Italy is chock full of unique experiences and breathtaking sights, but with so many options, it can be difficult deciding what to do. That's where we can help. Take a look at some of our recommendations for some of the most unique experiences in Italy:
1. Stay At Hotel Navona in Rome
For a truly indulgent trip, stay at the beautiful Hotel Navona. This hotel is steps away from the Piazza Navona, Pantheon, Campo de Fiori and many other attractions in this wonderful city.
2. Visit Campo De Fiori Market
If you love food then the Campo de Fiori Market is the place for you! Nosh on samples of pasta, aged parmesan, and many other local dishes. With so much delicious food, don’t forget to try the local wines and prosecco. And, be sure to finish off your trip to the market with a cool, creamy gelato and a hot espresso before continuing on with your day.
3. Take A Cooking Class
For a truly unique experience in Italy, take part in a cooking class and enjoy a real hands-on experience making a traditional Tuscan dish. Imagine yourself preparing a full Tuscan meal -- something like tagliatelle al Tartufo -- and then sitting down to enjoy the fruits of your labor.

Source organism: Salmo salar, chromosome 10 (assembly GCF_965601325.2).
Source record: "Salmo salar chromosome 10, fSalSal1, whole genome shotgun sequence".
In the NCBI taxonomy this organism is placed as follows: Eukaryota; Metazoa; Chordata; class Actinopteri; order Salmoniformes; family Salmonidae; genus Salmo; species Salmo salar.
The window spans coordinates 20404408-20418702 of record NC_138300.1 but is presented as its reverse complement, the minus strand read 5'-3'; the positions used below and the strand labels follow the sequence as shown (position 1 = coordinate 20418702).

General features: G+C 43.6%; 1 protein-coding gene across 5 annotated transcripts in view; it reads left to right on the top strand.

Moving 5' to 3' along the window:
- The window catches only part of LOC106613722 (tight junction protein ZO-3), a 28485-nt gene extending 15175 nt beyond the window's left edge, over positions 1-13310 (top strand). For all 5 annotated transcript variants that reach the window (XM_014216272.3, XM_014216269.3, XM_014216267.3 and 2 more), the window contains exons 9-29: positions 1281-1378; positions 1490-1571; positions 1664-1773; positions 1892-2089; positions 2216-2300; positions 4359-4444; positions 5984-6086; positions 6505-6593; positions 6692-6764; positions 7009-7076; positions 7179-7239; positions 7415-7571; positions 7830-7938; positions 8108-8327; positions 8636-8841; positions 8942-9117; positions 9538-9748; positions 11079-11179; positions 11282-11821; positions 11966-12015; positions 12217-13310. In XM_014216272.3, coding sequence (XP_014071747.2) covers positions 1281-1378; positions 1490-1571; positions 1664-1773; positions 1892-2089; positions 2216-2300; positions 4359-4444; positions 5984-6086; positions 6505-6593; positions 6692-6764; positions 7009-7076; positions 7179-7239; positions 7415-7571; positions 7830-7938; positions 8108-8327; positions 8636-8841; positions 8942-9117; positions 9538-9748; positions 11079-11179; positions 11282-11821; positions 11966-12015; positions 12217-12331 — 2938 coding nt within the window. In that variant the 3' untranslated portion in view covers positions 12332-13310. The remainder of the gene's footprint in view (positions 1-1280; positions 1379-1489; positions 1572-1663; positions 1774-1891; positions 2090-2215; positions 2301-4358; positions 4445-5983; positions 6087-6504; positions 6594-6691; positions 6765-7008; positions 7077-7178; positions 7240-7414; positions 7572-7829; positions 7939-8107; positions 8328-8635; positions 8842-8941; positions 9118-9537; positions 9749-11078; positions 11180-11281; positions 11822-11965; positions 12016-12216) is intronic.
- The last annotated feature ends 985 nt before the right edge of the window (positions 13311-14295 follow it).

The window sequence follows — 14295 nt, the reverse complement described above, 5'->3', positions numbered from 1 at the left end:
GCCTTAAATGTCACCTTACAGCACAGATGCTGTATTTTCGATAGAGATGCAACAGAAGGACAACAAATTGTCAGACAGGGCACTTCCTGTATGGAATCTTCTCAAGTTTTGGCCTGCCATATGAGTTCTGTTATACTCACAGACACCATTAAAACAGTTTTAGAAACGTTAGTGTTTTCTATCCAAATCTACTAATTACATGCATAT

4. See The Florence Cathedral Up Close
Florence's many iconic sites are sure to keep you busy throughout the day, but one of the first places you’ll want to stop at is the Florence Cathedral. You’ll be amazed by its terracotta tiled dome -- a photo-worthy feature -- as well as the bell tower, which was designed by Giotto.
5. Taste Wine Direct From The Source
With so many wineries in Italy, you'll find it difficult deciding which one is your favorite. That said, there are two places you should definitely check out. Head to the Brunello wine region during lunchtime and pair your meal with delectable wines. Organic only? The town of Montalcino is home to numerous organic wines, each one better than the last.
6. Visit Pienza
Situated between Siena and Rome, and surrounded by breathtaking hills of Val d’Orcia, is the charming village of Pienza. The renaissance architecture that you see today is attributed to Pope Pius II, who redeveloped the town back in 1459. The project was complete after four years and represents the first application of humanist urban planning concepts, which was later adopted in other Italian towns and cities, eventually spreading to other European centers.